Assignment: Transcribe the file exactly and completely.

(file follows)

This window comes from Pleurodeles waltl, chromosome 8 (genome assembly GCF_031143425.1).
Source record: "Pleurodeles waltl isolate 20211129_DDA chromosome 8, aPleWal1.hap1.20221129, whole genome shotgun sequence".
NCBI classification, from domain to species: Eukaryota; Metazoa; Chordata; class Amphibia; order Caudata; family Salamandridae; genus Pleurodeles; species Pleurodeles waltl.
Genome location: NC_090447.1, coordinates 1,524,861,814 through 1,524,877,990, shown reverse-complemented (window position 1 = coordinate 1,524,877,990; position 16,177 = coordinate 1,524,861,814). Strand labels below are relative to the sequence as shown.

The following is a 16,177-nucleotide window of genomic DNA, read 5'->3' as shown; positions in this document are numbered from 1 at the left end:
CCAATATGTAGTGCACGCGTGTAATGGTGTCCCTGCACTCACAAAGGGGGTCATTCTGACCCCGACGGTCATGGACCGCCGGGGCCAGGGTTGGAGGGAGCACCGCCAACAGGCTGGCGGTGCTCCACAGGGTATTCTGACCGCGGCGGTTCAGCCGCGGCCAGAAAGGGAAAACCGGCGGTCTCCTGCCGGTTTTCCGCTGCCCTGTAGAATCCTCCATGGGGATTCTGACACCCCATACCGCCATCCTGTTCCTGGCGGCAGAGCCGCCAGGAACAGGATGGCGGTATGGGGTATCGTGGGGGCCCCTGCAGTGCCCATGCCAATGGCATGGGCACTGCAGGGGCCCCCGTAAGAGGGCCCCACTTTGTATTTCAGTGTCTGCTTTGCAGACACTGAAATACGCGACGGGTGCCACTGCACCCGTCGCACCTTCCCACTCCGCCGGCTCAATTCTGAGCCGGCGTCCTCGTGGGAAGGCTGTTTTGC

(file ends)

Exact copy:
This window comes from Pleurodeles waltl, chromosome 8 (genome assembly GCF_031143425.1).
Source record: "Pleurodeles waltl isolate 20211129_DDA chromosome 8, aPleWal1.hap1.20221129, whole genome shotgun sequence".
NCBI classification, from domain to species: Eukaryota; Metazoa; Chordata; class Amphibia; order Caudata; family Salamandridae; genus Pleurodeles; species Pleurodeles waltl.
Genome location: NC_090447.1, coordinates 1,524,861,814 through 1,524,877,990, shown reverse-complemented (window position 1 = coordinate 1,524,877,990; position 16,177 = coordinate 1,524,861,814). Strand labels below are relative to the sequence as shown.

The following is a 16,177-nucleotide window of genomic DNA, read 5'->3' as shown; positions in this document are numbered from 1 at the left end:
CCAATATGTAGTGCACGCGTGTAATGGTGTCCCTGCACTCACAAAGGGGGTCATTCTGACCCCGACGGTCATGGACCGCCGGGGCCAGGGTTGGAGGGAGCACCGCCAACAGGCTGGCGGTGCTCCACAGGGTATTCTGACCGCGGCGGTTCAGCCGCGGCCAGAAAGGGAAAACCGGCGGTCTCCTGCCGGTTTTCCGCTGCCCTGTAGAATCCTCCATGGGGATTCTGACACCCCATACCGCCATCCTGTTCCTGGCGGCAGAGCCGCCAGGAACAGGATGGCGGTATGGGGTATCGTGGGGGCCCCTGCAGTGCCCATGCCAATGGCATGGGCACTGCAGGGGCCCCCGTAAGAGGGCCCCACTTTGTATTTCAGTGTCTGCTTTGCAGACACTGAAATACGCGACGGGTGCCACTGCACCCGTCGCACCTTCCCACTCCGCCGGCTCAATTCTGAGCCGGCGTCCTCGTGGGAAGGCTGTTTTGC